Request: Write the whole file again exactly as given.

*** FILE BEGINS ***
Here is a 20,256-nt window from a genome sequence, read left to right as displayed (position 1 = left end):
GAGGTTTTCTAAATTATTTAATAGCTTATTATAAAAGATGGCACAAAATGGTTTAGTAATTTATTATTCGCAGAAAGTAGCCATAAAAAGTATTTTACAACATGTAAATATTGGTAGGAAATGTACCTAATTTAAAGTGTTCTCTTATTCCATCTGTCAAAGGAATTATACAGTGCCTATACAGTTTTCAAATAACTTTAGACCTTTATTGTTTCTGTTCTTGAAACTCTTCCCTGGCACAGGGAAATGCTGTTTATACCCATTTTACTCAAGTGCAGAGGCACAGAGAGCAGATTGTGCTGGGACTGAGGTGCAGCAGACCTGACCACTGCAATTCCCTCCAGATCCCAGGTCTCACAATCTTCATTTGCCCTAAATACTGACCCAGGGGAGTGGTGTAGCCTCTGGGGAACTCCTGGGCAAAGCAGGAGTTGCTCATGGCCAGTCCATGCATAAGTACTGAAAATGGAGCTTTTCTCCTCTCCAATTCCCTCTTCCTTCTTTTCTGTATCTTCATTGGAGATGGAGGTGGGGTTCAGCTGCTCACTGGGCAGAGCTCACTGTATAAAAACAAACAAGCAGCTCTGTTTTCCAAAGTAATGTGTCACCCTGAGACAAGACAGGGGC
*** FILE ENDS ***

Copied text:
Here is a 20,256-nt window from a genome sequence, read left to right as displayed (position 1 = left end):
GAGGTTTTCTAAATTATTTAATAGCTTATTATAAAAGATGGCACAAAATGGTTTAGTAATTTATTATTCGCAGAAAGTAGCCATAAAAAGTATTTTACAACATGTAAATATTGGTAGGAAATGTACCTAATTTAAAGTGTTCTCTTATTCCATCTGTCAAAGGAATTATACAGTGCCTATACAGTTTTCAAATAACTTTAGACCTTTATTGTTTCTGTTCTTGAAACTCTTCCCTGGCACAGGGAAATGCTGTTTATACCCATTTTACTCAAGTGCAGAGGCACAGAGAGCAGATTGTGCTGGGACTGAGGTGCAGCAGACCTGACCACTGCAATTCCCTCCAGATCCCAGGTCTCACAATCTTCATTTGCCCTAAATACTGACCCAGGGGAGTGGTGTAGCCTCTGGGGAACTCCTGGGCAAAGCAGGAGTTGCTCATGGCCAGTCCATGCATAAGTACTGAAAATGGAGCTTTTCTCCTCTCCAATTCCCTCTTCCTTCTTTTCTGTATCTTCATTGGAGATGGAGGTGGGGTTCAGCTGCTCACTGGGCAGAGCTCACTGTATAAAAACAAACAAGCAGCTCTGTTTTCCAAAGTAATGTGTCACCCTGAGACAAGACAGGGGC